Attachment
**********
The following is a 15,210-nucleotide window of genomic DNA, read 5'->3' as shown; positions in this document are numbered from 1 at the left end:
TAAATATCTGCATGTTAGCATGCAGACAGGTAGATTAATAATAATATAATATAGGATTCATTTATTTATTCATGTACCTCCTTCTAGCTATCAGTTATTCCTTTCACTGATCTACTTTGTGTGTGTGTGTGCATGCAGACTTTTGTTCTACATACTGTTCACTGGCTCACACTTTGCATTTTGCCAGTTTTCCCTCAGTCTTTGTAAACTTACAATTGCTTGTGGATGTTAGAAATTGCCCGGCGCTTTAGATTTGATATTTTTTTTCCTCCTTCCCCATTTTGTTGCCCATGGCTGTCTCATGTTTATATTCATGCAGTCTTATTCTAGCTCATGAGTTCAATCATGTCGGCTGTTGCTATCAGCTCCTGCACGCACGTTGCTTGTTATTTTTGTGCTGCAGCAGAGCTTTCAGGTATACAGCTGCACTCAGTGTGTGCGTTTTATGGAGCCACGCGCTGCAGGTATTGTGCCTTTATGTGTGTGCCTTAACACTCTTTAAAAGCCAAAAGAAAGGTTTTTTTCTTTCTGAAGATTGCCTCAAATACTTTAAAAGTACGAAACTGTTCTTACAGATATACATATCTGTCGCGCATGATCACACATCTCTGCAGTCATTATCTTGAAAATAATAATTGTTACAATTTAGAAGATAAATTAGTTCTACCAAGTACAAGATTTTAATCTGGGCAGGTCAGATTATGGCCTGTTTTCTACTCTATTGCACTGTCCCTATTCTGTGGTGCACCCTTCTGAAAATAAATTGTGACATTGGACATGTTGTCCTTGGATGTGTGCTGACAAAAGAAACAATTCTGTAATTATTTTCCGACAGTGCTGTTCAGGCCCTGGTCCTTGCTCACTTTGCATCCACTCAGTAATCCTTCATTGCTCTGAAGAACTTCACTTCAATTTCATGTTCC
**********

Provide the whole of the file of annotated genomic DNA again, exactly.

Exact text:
The following is a 15,210-nucleotide window of genomic DNA, read 5'->3' as shown; positions in this document are numbered from 1 at the left end:
TAAATATCTGCATGTTAGCATGCAGACAGGTAGATTAATAATAATATAATATAGGATTCATTTATTTATTCATGTACCTCCTTCTAGCTATCAGTTATTCCTTTCACTGATCTACTTTGTGTGTGTGTGTGCATGCAGACTTTTGTTCTACATACTGTTCACTGGCTCACACTTTGCATTTTGCCAGTTTTCCCTCAGTCTTTGTAAACTTACAATTGCTTGTGGATGTTAGAAATTGCCCGGCGCTTTAGATTTGATATTTTTTTTCCTCCTTCCCCATTTTGTTGCCCATGGCTGTCTCATGTTTATATTCATGCAGTCTTATTCTAGCTCATGAGTTCAATCATGTCGGCTGTTGCTATCAGCTCCTGCACGCACGTTGCTTGTTATTTTTGTGCTGCAGCAGAGCTTTCAGGTATACAGCTGCACTCAGTGTGTGCGTTTTATGGAGCCACGCGCTGCAGGTATTGTGCCTTTATGTGTGTGCCTTAACACTCTTTAAAAGCCAAAAGAAAGGTTTTTTTCTTTCTGAAGATTGCCTCAAATACTTTAAAAGTACGAAACTGTTCTTACAGATATACATATCTGTCGCGCATGATCACACATCTCTGCAGTCATTATCTTGAAAATAATAATTGTTACAATTTAGAAGATAAATTAGTTCTACCAAGTACAAGATTTTAATCTGGGCAGGTCAGATTATGGCCTGTTTTCTACTCTATTGCACTGTCCCTATTCTGTGGTGCACCCTTCTGAAAATAAATTGTGACATTGGACATGTTGTCCTTGGATGTGTGCTGACAAAAGAAACAATTCTGTAATTATTTTCCGACAGTGCTGTTCAGGCCCTGGTCCTTGCTCACTTTGCATCCACTCAGTAATCCTTCATTGCTCTGAAGAACTTCACTTCAATTTCATGTTCC